Tags, avant-garde
2. The Return of the Real (Again)

In my previous post I tried to sketch out some of those questions provoked by a contemporary desire, in the words of Hito Steyerl, to side with and affirm the object. While this affirmation has coincided with a more general turn towards the object or thing in recent theoretical writing – and, consequently, away (or so it is said) from earlier concerns with language, text, discourse and sign – it has also been attached, in Steyerl and others, to a more specific call to rethink the character of 'the image', and of 'our' relationship to it, as one framed not by an “identification” with the image “as representation”, but precisely “with the image as thing”. mehr

Veröffentlicht: 27.05.2016
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5. Beyond Paul Strand: What Can Radical Photography Be?

I started this blog by posing some questions about the arbitrariness of dividing Paul Strand’s career into a late period of political subject matter and activism and an early period that seemed devoted primarily to formal concerns. Certainly, this is something of a straw man, because most of us would agree that the visual arts are inherently about shaping matter, with all its inherent recalcitrance, into form, regardless of the desired or received “meaning” of that shaped form. The other problem is, of course, what we intend by the terms, “political subjects” or “political art.” The gathering together of any people into a governing unit begins to constitute the body politic, so that virtually all social life in some sense can be read as “political.” However, historically we distinguish “political art”—art that is intentionally made to express a political party line or promote a particular government or policy position—from art that can be read as confirming a location within conflicting ideologies (which may cut across formal party platforms or regimes).  This latter sense of art as functioning politically and representing certain values that can be decoded has driven much of the social history of art in the past fifty years and is what I was striving to uncover in Strand’s enigmatic urban views. mehr

Veröffentlicht: 10.03.2015
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1. The Problematic Politics of Paul Strand

The recent retrospective exhibition of Paul Strand’s photographs, organized by the Philadelphia Museum of Art to celebrate its purchase of more than 3000 prints and lantern slides from the Paul Strand Archive at the Aperture Foundation and coming to the Fotomuseum Winterthur in March, provides an ideal moment to think about Strand’s contribution and how he has been fashioned as a master of “modernist” photography (if not the slippery status of not-for-profit institutions that sell donated works to raise funds, perhaps the subject of another blog). More particularly, my interest derives from the ongoing debates about Strand’s politics and its importance to his work. At the heart of these debates, I would argue, are critical assumptions not only about what “political photography” looks like, but about how we have defined the winners and losers in our efforts to write a history of avant-garde, twentieth-century photography. mehr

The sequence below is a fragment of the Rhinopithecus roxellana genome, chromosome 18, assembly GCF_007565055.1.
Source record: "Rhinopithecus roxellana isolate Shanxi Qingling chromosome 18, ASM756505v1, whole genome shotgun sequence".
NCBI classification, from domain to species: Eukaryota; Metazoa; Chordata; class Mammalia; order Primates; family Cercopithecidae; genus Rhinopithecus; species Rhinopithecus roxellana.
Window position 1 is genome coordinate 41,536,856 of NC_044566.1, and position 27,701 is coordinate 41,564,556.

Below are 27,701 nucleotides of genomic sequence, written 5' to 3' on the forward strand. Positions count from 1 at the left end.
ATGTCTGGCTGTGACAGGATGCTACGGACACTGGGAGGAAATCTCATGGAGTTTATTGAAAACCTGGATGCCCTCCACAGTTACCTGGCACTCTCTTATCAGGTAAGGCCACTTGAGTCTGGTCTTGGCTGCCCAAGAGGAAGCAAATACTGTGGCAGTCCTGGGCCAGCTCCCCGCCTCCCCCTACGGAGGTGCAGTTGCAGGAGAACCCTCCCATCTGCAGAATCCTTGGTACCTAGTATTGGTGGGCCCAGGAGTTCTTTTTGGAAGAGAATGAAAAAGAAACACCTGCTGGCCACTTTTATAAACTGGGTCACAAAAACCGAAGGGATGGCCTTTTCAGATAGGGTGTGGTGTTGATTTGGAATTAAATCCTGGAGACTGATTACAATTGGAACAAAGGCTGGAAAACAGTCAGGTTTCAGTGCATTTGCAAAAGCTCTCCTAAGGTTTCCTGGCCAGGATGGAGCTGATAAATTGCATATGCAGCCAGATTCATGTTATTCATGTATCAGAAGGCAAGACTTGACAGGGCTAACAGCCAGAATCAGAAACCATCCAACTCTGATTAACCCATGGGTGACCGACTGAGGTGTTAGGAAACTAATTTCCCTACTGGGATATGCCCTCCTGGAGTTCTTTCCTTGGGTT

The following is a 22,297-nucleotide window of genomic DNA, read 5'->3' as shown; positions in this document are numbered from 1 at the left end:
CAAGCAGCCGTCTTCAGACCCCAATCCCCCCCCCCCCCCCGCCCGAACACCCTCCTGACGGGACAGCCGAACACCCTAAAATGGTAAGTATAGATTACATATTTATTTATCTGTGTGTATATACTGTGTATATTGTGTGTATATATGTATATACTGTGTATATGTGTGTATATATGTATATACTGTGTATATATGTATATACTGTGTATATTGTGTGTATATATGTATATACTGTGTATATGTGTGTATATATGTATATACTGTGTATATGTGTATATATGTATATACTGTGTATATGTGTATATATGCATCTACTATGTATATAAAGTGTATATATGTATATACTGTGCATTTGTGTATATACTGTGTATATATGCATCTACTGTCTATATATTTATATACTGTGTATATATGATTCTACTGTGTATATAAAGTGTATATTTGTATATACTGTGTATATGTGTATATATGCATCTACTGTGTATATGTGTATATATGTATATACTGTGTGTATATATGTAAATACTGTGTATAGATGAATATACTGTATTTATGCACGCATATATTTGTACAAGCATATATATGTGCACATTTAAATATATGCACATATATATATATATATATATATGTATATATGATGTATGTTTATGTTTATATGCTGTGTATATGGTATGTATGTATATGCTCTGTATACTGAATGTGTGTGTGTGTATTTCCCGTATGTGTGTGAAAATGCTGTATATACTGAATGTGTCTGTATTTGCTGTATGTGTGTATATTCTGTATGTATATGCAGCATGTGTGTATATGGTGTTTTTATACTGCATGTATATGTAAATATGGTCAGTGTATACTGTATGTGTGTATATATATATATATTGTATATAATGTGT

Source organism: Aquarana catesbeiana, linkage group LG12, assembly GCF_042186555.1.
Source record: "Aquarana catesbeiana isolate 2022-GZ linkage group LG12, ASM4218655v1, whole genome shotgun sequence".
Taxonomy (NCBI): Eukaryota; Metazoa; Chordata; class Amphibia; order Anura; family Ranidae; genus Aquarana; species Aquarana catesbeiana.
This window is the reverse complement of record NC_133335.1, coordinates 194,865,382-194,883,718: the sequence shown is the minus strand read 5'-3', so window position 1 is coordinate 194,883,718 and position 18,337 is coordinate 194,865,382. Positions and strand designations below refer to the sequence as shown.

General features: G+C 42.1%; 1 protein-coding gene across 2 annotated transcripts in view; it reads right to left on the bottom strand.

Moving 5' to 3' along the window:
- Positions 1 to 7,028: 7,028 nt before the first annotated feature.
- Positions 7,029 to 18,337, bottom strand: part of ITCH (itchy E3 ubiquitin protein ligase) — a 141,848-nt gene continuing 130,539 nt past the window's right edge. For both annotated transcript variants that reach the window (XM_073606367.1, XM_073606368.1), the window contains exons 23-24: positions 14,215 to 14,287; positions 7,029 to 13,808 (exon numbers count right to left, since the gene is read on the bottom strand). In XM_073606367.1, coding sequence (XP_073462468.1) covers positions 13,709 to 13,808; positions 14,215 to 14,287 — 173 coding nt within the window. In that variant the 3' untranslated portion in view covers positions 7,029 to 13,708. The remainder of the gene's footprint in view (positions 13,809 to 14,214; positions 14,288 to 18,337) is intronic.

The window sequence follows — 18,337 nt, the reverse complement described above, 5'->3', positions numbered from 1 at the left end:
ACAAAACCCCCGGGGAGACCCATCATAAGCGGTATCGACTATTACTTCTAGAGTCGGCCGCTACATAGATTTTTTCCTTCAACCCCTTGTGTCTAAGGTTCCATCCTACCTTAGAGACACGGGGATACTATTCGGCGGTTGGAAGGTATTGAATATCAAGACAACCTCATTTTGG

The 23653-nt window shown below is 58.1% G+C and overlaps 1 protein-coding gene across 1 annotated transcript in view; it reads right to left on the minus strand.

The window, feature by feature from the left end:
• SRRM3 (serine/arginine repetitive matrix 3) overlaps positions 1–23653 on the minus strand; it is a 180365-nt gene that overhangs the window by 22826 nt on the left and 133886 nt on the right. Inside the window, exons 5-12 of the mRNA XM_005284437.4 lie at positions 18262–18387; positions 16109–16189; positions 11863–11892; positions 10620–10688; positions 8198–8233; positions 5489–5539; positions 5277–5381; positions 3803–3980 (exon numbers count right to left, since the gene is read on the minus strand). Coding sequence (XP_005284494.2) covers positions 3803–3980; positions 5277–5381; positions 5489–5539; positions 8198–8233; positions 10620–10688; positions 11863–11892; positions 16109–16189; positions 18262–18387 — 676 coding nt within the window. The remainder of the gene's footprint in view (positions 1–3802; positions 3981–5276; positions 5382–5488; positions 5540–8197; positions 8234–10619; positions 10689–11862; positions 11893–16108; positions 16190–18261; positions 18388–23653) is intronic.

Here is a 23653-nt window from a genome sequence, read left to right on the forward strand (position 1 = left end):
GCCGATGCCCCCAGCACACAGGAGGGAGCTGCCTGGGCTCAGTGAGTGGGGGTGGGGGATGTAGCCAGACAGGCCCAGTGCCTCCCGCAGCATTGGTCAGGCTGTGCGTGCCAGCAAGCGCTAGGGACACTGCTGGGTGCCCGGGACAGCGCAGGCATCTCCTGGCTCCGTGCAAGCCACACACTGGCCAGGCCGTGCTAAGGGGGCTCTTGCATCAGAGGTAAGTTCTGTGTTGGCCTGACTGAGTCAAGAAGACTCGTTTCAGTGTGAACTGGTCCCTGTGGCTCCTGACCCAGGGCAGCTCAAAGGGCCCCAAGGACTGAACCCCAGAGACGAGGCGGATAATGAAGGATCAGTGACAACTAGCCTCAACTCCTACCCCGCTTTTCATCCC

Veröffentlicht: 01.02.2015
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5. Photography versus Contemporary Art: What’s Next?

We have reviewed several aspects of the highly competitive—even love/hate—relationship between contemporary art and photography. Is there anything left to say? Perhaps something about the future of both. They will hardly be able to avoid each other. mehr

Veröffentlicht: 16.12.2014
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3. Photography versus Contemporary Art: The Case of the Lecture Performance

There is less and less photography (and photographers) in contemporary art exhibitions, but more and more photographs. The photograph is a lens through which we see the contemporary world, which comes to us always already reproduced. Almost every static image we see these days is technically a photograph, since even art critics rarely cross paths with original paintings. In a contemporary art context, photographs abound in “research installations” and archival displays of all sorts; they are shown as a sequence of slides; they appear as stills in films. But recently, they have even begun to star in performances—for instance, in the increasingly popular genre of “lecture performance.” mehr

Veröffentlicht: 28.11.2014
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1. Photographers versus Artists: A Colonial Story?

In this blog, I will explore—in a necessarily fragmented way—some of the paradoxes inherent to the complex relations between photography and so-called contemporary art, as seen through the eyes of a curator, a writer, and, in the first place, a teacher, since for almost a decade I have been teaching at a school that educates both photographers and artists. Just as an aside: The Rodchenko Moscow School of Photography and Multimedia is a small postgraduate or, rather, alternative art school—set in a country where professional art education still produces mainly nineteenth-century-like academic painters, and photography is being taught widely, but in its purely commercial iteration. mehr

Veröffentlicht: 01.11.2014
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